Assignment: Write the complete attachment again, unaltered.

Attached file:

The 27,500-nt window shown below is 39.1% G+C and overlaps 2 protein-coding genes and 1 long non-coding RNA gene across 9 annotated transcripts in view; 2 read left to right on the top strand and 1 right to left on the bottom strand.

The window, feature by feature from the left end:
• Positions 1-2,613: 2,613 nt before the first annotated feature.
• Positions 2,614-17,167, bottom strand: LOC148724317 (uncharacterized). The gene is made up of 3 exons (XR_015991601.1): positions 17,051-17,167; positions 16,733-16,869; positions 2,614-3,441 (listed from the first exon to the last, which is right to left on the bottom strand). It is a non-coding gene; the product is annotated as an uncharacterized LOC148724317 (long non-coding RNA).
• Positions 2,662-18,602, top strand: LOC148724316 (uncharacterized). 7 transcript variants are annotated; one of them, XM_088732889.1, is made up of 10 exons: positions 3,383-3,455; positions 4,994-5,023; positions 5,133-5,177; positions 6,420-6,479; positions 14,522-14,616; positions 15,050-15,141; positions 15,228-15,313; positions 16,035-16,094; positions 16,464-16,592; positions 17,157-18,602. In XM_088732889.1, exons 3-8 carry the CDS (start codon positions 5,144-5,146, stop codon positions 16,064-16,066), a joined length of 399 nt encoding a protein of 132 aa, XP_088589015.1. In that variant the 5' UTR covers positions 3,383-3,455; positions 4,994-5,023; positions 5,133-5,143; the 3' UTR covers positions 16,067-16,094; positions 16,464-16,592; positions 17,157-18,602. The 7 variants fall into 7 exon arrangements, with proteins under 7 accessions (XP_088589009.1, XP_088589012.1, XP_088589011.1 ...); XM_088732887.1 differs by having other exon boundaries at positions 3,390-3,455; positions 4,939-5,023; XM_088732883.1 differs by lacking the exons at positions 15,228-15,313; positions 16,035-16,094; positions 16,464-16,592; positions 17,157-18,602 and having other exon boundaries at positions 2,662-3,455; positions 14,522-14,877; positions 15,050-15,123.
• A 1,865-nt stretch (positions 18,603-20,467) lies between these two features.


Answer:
The 27,500-nt window shown below is 39.1% G+C and overlaps 2 protein-coding genes and 1 long non-coding RNA gene across 9 annotated transcripts in view; 2 read left to right on the top strand and 1 right to left on the bottom strand.

The window, feature by feature from the left end:
• Positions 1-2,613: 2,613 nt before the first annotated feature.
• Positions 2,614-17,167, bottom strand: LOC148724317 (uncharacterized). The gene is made up of 3 exons (XR_015991601.1): positions 17,051-17,167; positions 16,733-16,869; positions 2,614-3,441 (listed from the first exon to the last, which is right to left on the bottom strand). It is a non-coding gene; the product is annotated as an uncharacterized LOC148724317 (long non-coding RNA).
• Positions 2,662-18,602, top strand: LOC148724316 (uncharacterized). 7 transcript variants are annotated; one of them, XM_088732889.1, is made up of 10 exons: positions 3,383-3,455; positions 4,994-5,023; positions 5,133-5,177; positions 6,420-6,479; positions 14,522-14,616; positions 15,050-15,141; positions 15,228-15,313; positions 16,035-16,094; positions 16,464-16,592; positions 17,157-18,602. In XM_088732889.1, exons 3-8 carry the CDS (start codon positions 5,144-5,146, stop codon positions 16,064-16,066), a joined length of 399 nt encoding a protein of 132 aa, XP_088589015.1. In that variant the 5' UTR covers positions 3,383-3,455; positions 4,994-5,023; positions 5,133-5,143; the 3' UTR covers positions 16,067-16,094; positions 16,464-16,592; positions 17,157-18,602. The 7 variants fall into 7 exon arrangements, with proteins under 7 accessions (XP_088589009.1, XP_088589012.1, XP_088589011.1 ...); XM_088732887.1 differs by having other exon boundaries at positions 3,390-3,455; positions 4,939-5,023; XM_088732883.1 differs by lacking the exons at positions 15,228-15,313; positions 16,035-16,094; positions 16,464-16,592; positions 17,157-18,602 and having other exon boundaries at positions 2,662-3,455; positions 14,522-14,877; positions 15,050-15,123.
• A 1,865-nt stretch (positions 18,603-20,467) lies between these two features.